Overnight the USSC handed down its decision on a case we posted about late last year (see here) with five Justices finding that copyright protection does not extend to annotations in GA’s official annotated code, on the basis that legislators (like judges) are not the “authors” of works produced in the course of official duties.
The Court relied on a government edicts doctrine traced back to a trio of 19th century cases, commencing with the USSC’s first copyright case in 1834. In that case a reporter of the Court’s decision sought to enforce copyright against another court reporter. The Court unanimously held that “no reporter has or can have any copyright in the written opinions delivered by this court” and that “the judges thereof cannot confer on any reporter any such right”, a conclusion which apparently seemed too obvious to adorn with further explanation. 50 years later the Court affirmed that decision holding that “judges could not assert copyright in “whatever work they perform in their capacity as judges”.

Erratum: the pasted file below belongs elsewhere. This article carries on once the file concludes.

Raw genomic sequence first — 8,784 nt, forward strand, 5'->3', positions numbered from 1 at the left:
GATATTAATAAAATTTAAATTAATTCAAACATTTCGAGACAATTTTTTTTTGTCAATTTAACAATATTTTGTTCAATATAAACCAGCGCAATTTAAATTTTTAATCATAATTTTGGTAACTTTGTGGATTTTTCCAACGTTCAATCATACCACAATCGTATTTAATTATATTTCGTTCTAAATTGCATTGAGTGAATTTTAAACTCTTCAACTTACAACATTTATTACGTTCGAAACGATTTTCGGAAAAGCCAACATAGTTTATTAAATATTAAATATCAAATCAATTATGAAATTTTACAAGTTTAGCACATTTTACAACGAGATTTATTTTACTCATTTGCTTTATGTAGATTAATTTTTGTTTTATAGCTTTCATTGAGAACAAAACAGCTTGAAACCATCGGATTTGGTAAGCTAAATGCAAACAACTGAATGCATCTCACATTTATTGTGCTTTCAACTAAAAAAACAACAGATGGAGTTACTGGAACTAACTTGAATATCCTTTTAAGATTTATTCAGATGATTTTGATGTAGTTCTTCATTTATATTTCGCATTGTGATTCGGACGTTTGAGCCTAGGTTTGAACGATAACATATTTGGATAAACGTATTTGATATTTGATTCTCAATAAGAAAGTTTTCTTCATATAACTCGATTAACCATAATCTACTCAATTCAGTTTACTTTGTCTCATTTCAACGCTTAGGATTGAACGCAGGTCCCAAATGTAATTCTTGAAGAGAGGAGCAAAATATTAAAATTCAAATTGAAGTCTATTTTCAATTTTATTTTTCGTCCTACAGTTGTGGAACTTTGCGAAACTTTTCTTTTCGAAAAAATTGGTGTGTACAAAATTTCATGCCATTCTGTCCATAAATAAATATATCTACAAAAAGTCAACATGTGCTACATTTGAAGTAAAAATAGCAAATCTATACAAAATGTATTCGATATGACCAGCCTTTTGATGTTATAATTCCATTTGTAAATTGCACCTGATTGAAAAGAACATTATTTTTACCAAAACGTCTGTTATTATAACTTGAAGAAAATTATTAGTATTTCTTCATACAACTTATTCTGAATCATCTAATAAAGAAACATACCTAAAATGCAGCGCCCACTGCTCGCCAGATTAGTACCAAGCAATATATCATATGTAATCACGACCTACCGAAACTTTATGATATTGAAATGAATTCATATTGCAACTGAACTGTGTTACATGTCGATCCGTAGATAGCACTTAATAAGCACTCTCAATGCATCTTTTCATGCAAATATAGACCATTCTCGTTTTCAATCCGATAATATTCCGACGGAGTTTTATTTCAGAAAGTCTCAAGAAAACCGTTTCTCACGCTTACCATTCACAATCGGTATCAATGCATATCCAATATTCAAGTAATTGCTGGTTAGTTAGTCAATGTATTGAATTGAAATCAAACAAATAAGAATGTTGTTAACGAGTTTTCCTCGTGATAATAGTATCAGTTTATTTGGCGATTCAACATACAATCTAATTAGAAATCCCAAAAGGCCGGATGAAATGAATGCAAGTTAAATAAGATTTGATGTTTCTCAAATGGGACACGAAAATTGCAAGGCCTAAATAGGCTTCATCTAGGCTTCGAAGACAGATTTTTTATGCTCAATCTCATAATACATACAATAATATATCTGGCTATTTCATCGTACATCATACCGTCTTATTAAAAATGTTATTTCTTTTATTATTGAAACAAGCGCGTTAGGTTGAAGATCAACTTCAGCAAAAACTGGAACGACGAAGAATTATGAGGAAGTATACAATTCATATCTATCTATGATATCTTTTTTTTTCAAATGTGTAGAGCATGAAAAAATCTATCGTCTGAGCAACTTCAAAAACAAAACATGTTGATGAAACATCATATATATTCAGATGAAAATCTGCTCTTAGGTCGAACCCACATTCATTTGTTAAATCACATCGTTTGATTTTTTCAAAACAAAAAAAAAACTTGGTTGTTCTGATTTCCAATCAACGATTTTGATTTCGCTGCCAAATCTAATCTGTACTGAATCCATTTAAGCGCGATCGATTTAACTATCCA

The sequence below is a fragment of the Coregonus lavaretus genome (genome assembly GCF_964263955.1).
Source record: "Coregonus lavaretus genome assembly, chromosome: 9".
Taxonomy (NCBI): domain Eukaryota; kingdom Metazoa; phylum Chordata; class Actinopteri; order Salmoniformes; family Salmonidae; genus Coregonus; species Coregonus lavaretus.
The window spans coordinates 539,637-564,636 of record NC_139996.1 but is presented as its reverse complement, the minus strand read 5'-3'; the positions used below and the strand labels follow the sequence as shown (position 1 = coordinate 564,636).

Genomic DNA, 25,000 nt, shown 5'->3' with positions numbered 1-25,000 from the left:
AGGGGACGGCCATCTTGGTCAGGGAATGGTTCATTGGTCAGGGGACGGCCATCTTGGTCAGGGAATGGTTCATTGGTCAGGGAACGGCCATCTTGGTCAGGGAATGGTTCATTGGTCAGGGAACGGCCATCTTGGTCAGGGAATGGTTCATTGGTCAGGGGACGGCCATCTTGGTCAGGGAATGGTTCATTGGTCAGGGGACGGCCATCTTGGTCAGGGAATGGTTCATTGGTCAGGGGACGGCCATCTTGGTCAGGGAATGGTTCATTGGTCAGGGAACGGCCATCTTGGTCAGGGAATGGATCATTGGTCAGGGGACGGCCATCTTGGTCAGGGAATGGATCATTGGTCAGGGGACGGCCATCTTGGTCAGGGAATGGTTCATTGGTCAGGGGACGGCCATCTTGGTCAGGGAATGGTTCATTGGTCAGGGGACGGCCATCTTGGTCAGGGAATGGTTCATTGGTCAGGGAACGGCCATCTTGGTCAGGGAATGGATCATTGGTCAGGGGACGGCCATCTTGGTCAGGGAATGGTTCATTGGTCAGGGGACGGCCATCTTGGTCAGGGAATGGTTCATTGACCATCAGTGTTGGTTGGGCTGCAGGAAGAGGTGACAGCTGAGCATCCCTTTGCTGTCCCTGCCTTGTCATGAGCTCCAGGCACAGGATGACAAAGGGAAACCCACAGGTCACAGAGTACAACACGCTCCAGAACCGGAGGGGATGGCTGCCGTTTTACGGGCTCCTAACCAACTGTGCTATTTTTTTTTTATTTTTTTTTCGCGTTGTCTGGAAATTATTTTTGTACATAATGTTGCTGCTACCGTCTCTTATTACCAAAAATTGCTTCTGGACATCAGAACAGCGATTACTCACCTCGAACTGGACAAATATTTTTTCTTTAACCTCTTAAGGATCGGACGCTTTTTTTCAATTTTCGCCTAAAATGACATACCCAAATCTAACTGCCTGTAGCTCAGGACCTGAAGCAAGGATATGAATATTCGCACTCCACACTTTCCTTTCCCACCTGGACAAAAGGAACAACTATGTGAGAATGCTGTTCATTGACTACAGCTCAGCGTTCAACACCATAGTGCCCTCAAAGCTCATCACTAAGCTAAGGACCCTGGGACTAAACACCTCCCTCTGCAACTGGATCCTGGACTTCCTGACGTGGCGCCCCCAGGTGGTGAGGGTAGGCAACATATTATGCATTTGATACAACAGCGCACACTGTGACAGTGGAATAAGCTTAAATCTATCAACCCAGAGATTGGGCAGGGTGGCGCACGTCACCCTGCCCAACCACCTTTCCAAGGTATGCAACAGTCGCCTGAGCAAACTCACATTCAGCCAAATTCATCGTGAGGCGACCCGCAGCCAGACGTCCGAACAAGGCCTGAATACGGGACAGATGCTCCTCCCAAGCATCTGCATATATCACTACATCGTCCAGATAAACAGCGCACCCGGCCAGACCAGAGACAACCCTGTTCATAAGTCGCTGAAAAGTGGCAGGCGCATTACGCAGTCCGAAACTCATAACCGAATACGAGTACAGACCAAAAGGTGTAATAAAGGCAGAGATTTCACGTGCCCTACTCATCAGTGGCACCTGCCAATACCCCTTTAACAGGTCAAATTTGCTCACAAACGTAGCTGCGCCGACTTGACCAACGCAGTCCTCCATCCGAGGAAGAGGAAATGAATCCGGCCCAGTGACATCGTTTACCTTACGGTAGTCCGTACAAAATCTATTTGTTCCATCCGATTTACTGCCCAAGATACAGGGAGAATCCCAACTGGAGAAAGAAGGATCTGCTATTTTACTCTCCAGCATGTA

The majority considered that these cases establish a straightforward rule.
Because judges are vested with the authority to make and interpret the law, they cannot be the “author” of the works they prepare “in the discharge of their judicial duties.” This rule applies both to binding works (such as opinions) and to non-binding works (such as headnotes and syllabi). It does not apply, however, to works created by government officials (or private parties) who lack the authority to make or interpret the law, such as court reporters.
The majority found the animating principle behind the rule to be that “no one can own the law”.
It further found that “[i]f judges, acting as judges, cannot be “authors” because of their authority to make and interpret the law, it follows that legislators, acting as legislators, cannot be either.”
Much of this case turned on the nature of the alleged protected work as annotations to the legislation rather than the legislation itself, with arguments made that the government edicts doctrine should only apply where the work has the “force of law”.